Outside, on a front balcony, there is a gorgeous splash of bougainvillea and across the street a heavily laden coconut palm. On a flat roof opposite our apartment at the back, there is a stunning collection of shrubs and colourful flowering plants in pots. Plants grow enviably easily here. Every time I see such lush, untended growth I think of my mother – an excellent gardener, but always struggling against wild, Atlantic winds, difficult soils and not enough sun. There would be no limit to her creativity in a climate like this. One of my favourite things about living in the induction flat is being woken each morning by the muezzin’s musical call to prayer from the nearby mosque. I wake up, then remember where I am and feel excited about another day beginning in Bangladesh.
We go daily to the VSO offices to participate in the induction programme. The offices lie behind guarded gates opposite a mosque. The air-conditioned rooms offer a welcome reprieve from the weather outside. A vegetarian lunch is available daily for staff and volunteers, cooked by the lovely Alta. The food varies little from day to day: large platters of plain white rice, a soupy dahl (made from cooked yellow lentils and very different from its thicker, tastier Indian counterpart), a salad of tomatoes, carrots and cucumbers and some vegetable dishes e.g. spinach, bitter gourd, etc. Occasionally there may be curried eggs and there’s always a piece of seasonal fruit for dessert. Food outside the VSO office is similar, though spicier and with the added side dishes of fish, chicken or beef curry. There are also a lot of delicious desserts. More on these later – see post 26.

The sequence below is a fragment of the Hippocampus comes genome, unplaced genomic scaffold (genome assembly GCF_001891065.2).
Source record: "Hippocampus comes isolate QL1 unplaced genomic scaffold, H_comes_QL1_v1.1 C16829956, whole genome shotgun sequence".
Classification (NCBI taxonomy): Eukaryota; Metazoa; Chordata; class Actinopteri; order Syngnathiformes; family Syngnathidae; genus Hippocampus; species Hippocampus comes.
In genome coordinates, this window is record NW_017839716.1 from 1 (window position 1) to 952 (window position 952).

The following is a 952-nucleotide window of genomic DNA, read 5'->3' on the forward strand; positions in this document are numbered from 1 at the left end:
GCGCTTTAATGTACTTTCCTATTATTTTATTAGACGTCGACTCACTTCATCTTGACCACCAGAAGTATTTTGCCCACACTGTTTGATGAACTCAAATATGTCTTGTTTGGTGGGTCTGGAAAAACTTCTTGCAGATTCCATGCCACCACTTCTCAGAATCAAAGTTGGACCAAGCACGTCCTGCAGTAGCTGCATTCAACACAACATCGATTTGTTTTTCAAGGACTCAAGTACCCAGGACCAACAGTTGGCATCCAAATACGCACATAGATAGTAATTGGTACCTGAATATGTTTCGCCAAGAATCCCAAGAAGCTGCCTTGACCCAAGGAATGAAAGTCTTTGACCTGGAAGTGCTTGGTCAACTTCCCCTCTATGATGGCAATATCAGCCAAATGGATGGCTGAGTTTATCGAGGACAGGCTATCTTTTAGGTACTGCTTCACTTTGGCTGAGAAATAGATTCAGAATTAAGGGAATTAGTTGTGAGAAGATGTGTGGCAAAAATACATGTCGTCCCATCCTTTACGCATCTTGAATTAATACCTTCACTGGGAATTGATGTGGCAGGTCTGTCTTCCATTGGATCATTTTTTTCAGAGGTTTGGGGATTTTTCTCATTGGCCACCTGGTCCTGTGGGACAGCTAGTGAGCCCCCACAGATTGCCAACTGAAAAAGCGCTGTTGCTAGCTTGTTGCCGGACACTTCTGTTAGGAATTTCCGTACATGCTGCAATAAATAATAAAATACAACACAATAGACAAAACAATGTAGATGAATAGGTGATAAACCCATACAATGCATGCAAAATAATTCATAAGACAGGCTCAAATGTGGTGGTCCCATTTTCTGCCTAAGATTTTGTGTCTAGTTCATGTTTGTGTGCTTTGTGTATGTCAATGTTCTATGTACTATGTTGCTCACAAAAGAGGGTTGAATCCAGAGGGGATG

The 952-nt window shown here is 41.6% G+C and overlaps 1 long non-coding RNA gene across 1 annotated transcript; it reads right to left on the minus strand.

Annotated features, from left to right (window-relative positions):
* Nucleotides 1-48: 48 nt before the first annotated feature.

Eating habits take a bit of getting used to, despite having prior experience of travelling in Asia. As a person strongly conditioned in western table etiquette, I have to disregard everything I have ever learnt. Bangladeshis eat with the right hand (the left hand is considered unclean, because it is used in the bathroom) and squeeze the food into balls on their plates before scooping them into their mouths, slurping and burping and licking their fingers and hands. It might look messy and sound impolite to the outsider, but experiencing the textures of the food in this way is said to add to its enjoyment, while the sounds signify appreciation. Despite finding it easy to adapt in new cultural situations, I have to admit that I have never got to the point of feeling entirely comfortable eating like this. Old habits die hard!
The induction programme itself – run by VSO Bangladesh staff – was disappointing. The ‘participatory approach’ espoused by VSO, and affirmed during training, was almost entirely absent. Half-way through I just wanted to move on to my placement and get stuck into my assignment. Having experienced such excellent pre-departure training (see post 4), perhaps my expectations were too high? Nevertheless, there is a clearly visible need for capacity building within the VSO Bangladesh office. For the benefit of both staff and future volunteers, I have suggested, by way of constructive feedback, that one possible solution may be to appoint a volunteer (or two?) in-house, to strengthen capacity and help build a strong national team adhering to VSO policies and procedures and applying its key principles.